An Ancient Graveyard Near The Golden Calf Site

ancient graveyard golden calf

Approximately 4 miles from the location we believe to be the Golden Calf Worship site is a large, ancient, and undeniably pre-Islamic graveyard that is fenced off. It is marked as an archaeological site by the Saudis and a police station is nearby.

If Jabal Maqla is the real Mount Sinai, then this graveyard may be where the 3,000 Golden Calf worshipers were buried after they were killed for their idolatry. It may also be the burial spot where the 20,000 Israelites who died from the plague associated with this event were buried.

The location of the graveyard makes sense within the context of the Exodus story. The graveyard would not be allowed near the holy precinct in front of the mountain, nor would it be within the large plain where the Israelites camped. The graveyard is on the outer edge to the north, just outside the plain and off the path that they would have traveled. It is where one would logically expect it to be.

The graveyard is definitely pre-Islamic because the use of upright headstones is forbidden in Islam. The site appears to be from ancient times, however, no scientific dating has been published thus far. Even so, some researchers believe it is most likely a Bronze Age site due to the style of some of the burials.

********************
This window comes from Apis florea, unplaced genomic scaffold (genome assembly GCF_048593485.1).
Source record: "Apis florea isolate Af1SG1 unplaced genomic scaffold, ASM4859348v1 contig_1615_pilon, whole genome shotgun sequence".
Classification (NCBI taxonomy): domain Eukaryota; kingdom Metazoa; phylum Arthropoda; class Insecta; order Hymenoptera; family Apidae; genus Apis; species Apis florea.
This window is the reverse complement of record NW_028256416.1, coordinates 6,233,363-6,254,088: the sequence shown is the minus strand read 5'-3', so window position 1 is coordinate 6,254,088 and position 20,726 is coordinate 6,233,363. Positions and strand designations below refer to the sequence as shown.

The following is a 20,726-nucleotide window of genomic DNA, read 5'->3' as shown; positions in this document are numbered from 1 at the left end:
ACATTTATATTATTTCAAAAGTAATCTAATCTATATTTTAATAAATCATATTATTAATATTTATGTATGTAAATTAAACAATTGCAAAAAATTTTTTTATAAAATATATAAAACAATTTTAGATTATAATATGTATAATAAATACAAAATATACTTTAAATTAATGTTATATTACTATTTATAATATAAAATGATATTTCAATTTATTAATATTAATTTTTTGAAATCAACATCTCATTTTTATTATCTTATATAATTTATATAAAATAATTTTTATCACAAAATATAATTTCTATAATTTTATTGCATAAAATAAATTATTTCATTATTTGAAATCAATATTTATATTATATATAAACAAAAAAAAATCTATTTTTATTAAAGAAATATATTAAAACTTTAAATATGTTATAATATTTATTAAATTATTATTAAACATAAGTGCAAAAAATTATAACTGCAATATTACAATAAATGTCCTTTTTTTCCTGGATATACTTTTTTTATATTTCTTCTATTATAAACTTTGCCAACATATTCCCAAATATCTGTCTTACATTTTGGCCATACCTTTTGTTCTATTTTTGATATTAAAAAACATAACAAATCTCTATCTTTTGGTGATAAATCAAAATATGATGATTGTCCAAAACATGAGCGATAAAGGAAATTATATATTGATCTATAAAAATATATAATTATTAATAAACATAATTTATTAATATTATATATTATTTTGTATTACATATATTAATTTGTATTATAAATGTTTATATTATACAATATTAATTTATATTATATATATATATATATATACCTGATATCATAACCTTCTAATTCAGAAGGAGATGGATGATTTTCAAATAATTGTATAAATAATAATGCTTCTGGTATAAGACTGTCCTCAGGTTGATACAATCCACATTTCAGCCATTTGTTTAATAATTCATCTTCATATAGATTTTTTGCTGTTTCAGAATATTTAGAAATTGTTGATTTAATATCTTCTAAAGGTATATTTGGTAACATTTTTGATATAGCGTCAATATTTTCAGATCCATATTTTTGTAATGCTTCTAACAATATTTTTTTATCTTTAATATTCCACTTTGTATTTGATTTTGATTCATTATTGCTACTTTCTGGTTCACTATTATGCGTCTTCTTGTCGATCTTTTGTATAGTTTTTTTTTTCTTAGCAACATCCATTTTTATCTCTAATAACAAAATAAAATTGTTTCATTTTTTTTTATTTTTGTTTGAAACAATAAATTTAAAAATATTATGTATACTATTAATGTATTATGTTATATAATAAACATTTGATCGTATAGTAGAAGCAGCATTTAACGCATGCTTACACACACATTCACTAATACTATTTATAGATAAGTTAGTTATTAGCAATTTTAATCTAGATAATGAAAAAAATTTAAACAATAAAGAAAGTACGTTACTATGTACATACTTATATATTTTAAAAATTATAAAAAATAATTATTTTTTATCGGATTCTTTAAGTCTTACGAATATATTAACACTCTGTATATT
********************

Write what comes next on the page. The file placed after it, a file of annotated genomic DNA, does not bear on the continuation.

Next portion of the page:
This includes the presence of tumuli, cairns, and standing stones - which are typically associated with ancient burial practices found in Arabia and are also noted to be practices some of the early Patriarchs in Genesis engaged in (i.e. standing stones).

Although the Bronze Age is a broad archaeological period, if this is the time period to which these graves belong, the Exodus falls within this timeframe.

Dr. Glen Fritz, in his latest book, The Exodus Mysteries: Of Midian, Sinai, and Jabal al-Lawz, has suggested that if an excavation of this site was ever permitted, Carbon 14 and DNA analysis of the people buried in the graves could help determine a more precise age for the gravesite, as well as who the occupants of the graves were.

In a personal correspondence with Dr. Fritz, we asked if he thought a good methodology for potential DNA analysis would be to compare DNA remnants of the grave occupants at this site in Saudi Arabia with DNA extracted from Semitic graves at Avaris in Egypt (where many of the Israelites resided during the sojourn/enslavement period).

Dr. Fritz replied that our suggestions were "Good thoughts!" (personal communication with Glen Fritz via email).

This would be a way to conclusively determine if these graves do, in fact, belong to the Golden Calf worshippers. This is because it could potentially show a genetic connection between Semitic (Israelite) burials in Egypt, prior to the Exodus, and the people buried at this gravesite in KSA.